Directed by Anthony G. Sumner
Written by Anthony G. Sumner, Eric Richter, & Alan Rowe Kelly
Starring Kaylee Williams, Jack Guasta, & Toya Turner
Slices of Life Website
Low budget horror is tough to review. But as the above review of MONSTERS proves, just because something doesn’t rack in at a jillion million dollars, that doesn’t mean it’s not worth viewing. Looking back at some of my favorite horror films (NIGHT OF THE LIVING DEAD, for instance, which makes a cameo in this film), the horror came from the creativity of the filmmakers not the budget and if the talent is there, it doesn’t matter what style of camera was used or what the cost clocked in as. I’ve seen a ton of low budget horror of varying qualities and I will be the first to admit that a lot of horror is crap. But just because it’s a cheaply made film, doesn’t necessarily mean it’s not good. Take SLICES OF LIFE for instance.
SLICES OF LIFE is an anthology (which is a subgenre of horror I can’t get enough of), and as with most anthologies, some of the short stories are better than others. I have my favorite, but honestly, all of the shorts brought to life by these filmmakers are damn good and full of scares.
The first short, called “W.O.R.M.” follows a nebbish computer nerd who dreams of greatness. As with many folks at the bottom of the totem pole in the business world, our nerd has a unique perspective of the company he works for which is trying to develop new modes of interactive technology. This short has a Cronenberg-feel as a virus spreads via email turning the users into the walking dead. There’s an especially creepy sequence where our nerd has computer sex with another woman online and the keyboard and mouse turn into fleshy, sexual instruments. Early Cronenberg classics such as RABID, and VIDEODROME come to mind as obvious inspiration for this first bit. I’m all for new ways for the zombie plague to get around. Using the internet to spread the virus is something fun. Although using modern technology as a means to spread a virus has been done elsewhere (Stephen King’s CELL comes to mind), this short was a great way to lead off the film and lets one know that they’re in for a fun and gory ride.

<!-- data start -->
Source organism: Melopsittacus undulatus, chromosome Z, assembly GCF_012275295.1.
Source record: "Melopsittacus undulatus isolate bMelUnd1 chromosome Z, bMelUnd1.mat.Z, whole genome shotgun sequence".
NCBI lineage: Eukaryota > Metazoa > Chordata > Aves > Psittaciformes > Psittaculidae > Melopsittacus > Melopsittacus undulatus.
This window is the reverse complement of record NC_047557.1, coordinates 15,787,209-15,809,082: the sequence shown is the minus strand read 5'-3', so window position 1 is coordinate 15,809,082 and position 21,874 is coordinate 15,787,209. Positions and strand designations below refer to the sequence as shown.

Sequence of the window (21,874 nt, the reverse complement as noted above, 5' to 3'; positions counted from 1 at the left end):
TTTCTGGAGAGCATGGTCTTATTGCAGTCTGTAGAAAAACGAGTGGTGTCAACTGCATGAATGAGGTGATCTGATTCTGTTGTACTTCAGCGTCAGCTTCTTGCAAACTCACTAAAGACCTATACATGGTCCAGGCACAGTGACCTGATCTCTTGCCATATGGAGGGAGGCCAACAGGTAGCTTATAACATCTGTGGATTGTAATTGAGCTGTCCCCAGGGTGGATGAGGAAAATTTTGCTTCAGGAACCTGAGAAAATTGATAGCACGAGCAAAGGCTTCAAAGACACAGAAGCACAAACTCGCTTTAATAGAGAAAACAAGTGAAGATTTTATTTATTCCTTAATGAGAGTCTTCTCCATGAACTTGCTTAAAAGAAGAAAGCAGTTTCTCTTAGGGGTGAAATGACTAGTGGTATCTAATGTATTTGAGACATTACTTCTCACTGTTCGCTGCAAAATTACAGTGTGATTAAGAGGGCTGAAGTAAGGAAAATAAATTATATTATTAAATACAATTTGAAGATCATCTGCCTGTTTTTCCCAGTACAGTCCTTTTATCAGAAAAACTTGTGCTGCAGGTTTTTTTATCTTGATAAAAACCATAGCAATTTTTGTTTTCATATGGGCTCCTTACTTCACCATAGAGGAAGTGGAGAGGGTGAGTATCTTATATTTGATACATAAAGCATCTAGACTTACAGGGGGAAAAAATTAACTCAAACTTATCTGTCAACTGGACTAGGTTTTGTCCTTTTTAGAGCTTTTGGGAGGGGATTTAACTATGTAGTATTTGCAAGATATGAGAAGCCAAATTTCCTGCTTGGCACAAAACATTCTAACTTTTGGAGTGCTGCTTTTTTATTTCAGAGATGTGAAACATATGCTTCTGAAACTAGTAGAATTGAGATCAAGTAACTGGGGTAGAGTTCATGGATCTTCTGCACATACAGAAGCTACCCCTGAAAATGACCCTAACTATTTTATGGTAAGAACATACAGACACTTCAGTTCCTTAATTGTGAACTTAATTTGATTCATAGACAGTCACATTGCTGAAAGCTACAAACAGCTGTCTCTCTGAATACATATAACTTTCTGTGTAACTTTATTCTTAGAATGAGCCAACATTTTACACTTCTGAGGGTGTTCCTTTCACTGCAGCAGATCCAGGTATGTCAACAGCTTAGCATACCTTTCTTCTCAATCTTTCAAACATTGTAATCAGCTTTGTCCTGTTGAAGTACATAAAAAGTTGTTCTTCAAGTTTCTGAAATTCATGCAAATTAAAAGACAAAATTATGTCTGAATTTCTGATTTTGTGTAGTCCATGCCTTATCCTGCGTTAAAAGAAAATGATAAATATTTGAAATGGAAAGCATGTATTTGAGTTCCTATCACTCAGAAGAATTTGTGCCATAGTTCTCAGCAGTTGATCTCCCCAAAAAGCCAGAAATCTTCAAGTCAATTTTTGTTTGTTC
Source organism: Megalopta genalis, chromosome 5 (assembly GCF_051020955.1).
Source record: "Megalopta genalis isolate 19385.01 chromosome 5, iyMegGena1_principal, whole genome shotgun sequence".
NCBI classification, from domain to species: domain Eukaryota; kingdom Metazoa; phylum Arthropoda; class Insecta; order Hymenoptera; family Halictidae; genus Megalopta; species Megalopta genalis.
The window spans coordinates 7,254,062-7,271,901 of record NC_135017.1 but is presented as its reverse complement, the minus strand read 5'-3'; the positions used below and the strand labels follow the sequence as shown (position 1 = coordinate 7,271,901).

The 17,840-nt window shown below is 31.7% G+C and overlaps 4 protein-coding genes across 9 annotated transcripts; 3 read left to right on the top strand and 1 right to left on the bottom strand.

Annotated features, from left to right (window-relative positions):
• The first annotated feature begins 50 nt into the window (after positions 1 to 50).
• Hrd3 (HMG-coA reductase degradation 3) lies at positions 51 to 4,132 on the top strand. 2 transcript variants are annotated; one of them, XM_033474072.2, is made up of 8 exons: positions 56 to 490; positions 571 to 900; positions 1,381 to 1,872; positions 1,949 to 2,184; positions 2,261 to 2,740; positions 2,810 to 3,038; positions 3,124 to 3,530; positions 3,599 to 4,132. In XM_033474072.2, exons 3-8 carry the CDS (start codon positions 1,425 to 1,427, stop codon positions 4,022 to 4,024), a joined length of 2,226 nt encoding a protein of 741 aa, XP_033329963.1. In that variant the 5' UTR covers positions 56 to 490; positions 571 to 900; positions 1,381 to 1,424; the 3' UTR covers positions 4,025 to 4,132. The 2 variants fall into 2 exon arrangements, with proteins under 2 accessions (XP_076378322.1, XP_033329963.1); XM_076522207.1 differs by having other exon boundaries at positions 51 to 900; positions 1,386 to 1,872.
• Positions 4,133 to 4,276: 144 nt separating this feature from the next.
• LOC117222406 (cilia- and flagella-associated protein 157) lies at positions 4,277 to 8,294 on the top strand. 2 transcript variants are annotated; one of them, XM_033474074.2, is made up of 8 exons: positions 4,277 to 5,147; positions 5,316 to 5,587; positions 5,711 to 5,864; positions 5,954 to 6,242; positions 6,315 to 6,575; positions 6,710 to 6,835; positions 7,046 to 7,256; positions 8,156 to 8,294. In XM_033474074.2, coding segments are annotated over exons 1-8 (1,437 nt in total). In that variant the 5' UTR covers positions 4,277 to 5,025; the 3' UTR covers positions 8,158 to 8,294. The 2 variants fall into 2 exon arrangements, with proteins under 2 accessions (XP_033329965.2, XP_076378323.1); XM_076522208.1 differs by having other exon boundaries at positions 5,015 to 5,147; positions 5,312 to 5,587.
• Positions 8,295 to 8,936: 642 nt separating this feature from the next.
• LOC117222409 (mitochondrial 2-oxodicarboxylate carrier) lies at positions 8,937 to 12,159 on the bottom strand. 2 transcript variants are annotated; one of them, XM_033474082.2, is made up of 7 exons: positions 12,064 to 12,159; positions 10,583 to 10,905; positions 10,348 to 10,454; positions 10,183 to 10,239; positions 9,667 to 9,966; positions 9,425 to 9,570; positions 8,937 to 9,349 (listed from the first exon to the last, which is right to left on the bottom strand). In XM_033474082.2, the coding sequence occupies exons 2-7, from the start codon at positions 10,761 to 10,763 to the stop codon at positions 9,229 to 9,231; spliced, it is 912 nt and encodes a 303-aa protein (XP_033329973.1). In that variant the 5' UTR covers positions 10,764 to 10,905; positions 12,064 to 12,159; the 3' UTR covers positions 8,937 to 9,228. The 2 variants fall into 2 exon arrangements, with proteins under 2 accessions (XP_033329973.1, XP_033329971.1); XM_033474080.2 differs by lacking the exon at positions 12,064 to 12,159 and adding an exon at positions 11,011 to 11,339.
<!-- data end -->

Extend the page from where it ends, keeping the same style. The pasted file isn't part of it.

Up next is “Amber Alert” which opens with a really chilling sequence involving a child abduction. The scene is well shot and amps up the tension but good in this story full of themes of the fear of children and the horrors of parenthood (themes also seen in the Cronenberg classic THE BROOD). The effects in this episode are especially chilling, as a pregnant woman is terrorized by visions of a ghostly little girl. This one was probably the scariest of the bunch, even though the ending is a bit predictable.
”Pink Snapper” is the next little goodie, a gory thriller that may have a few too many coincidences for my liking, but these types of things happen in stories like this. This story of a couple on the run after killing a cop. The couple stumbles across a home of what looks to be a serial killer, but nothing is what it seems in this one. Out of all of the shorts in this film, this has the best acting, and by far, the hottest cast for that matter (Daneen Melody and Judith Lesser both give pretty fantastic and sultry performances and even look good covered in blood, ai chi wha whaaa!). But when the red stuff starts splattering in this one, it doesn’t stop. Hell, after watching this little twist on ALIEN, TEETH, and another Cronenberg classic SHIVERS, I felt I had to take a shower to wash away all of that blood.
As with all of the best anthologies, this one is tied together with a story that plays out in the final moments. In SLICES OF LIFE, it’s tied together with a Barker-esque BOOKS OF BLOOD style story entitled “Sketcher” about a chick that wakes up with partial amnesia and keeps finding books made of flesh and blood. These creepy mid-segments are made creepier when older actress Helene Alter-Dyche steals the show as she throat-ily moans out sad songs and sips martinis in a nightgown and curlers. The actress adds a ick-factor that is pretty amazing.
Though a fair share of the folks in this film seem like non-actors or friends of the filmmakers (apart from the “Pink Snapper” sequence, that is), this film delivers on every other level. Even when some of the performances fall short, the filmmakers know how to make up for it by inducing scares and splattering bodily fluids around by the barrel-full. SLICES OF LIFE premiered at this year’s Horror Society Film Festival in Chicago at the Portage Theater and I hear the film got a standing O. Chicago being my base of operations, I was fully intending on going, but I busted my ankle up pretty good and ended up on crutches and vicodin for Halloween, so I missed it. Too bad. I would have been right there among the standing had I been there. I’m glad I had a chance to check out SLICES OF LIFE though. It’s a fun and gory anthology full of things that turn the stomach and tingle the spine.
More often than not, the more zeros in the budget equals the less actual frights. I’d much rather see my horror low budget and high in the fright factor than vice versa.